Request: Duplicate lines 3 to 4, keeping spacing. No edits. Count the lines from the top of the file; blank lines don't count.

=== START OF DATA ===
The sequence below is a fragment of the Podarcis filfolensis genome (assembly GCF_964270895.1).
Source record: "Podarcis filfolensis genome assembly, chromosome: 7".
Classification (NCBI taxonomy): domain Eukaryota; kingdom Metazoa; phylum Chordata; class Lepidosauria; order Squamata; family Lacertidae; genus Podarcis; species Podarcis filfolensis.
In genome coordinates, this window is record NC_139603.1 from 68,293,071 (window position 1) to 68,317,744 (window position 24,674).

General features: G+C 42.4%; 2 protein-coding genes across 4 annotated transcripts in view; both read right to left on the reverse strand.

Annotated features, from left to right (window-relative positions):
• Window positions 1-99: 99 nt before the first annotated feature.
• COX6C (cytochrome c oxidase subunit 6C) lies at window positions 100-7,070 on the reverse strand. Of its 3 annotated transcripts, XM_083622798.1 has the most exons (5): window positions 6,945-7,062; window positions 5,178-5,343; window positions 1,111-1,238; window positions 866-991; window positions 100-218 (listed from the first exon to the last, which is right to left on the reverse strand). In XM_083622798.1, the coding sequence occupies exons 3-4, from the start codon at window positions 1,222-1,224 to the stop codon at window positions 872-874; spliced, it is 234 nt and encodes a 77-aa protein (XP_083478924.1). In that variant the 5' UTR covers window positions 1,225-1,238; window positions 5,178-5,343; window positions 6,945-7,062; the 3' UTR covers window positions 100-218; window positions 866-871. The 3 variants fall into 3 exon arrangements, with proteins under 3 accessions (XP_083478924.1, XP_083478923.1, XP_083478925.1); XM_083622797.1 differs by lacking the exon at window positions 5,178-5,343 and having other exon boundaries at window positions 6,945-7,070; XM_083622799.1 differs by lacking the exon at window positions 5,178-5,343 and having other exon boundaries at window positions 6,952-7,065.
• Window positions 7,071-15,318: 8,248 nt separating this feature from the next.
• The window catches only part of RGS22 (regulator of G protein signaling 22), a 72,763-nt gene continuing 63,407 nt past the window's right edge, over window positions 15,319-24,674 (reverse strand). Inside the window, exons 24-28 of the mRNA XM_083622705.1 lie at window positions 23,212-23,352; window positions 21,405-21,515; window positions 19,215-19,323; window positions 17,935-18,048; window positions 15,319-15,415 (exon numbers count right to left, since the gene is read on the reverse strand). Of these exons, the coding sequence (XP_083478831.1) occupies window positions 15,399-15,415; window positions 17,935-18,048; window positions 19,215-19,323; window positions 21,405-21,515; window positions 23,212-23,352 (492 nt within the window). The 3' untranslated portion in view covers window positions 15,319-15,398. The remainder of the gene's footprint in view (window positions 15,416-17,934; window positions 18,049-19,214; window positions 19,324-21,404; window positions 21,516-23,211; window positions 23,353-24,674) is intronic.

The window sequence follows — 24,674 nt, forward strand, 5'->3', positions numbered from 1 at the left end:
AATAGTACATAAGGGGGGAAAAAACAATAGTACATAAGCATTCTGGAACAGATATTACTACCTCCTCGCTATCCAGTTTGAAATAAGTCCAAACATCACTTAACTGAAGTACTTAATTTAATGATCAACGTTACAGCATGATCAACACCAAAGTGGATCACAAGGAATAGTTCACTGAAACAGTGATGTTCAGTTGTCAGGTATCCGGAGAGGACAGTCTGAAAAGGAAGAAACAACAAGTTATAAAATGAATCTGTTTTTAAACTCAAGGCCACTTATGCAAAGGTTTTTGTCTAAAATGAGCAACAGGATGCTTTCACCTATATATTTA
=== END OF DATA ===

Classification (NCBI taxonomy): domain Eukaryota; kingdom Metazoa; phylum Chordata; class Lepidosauria; order Squamata; family Lacertidae; genus Podarcis; species Podarcis filfolensis.
In genome coordinates, this window is record NC_139603.1 from 68,293,071 (window position 1) to 68,317,744 (window position 24,674).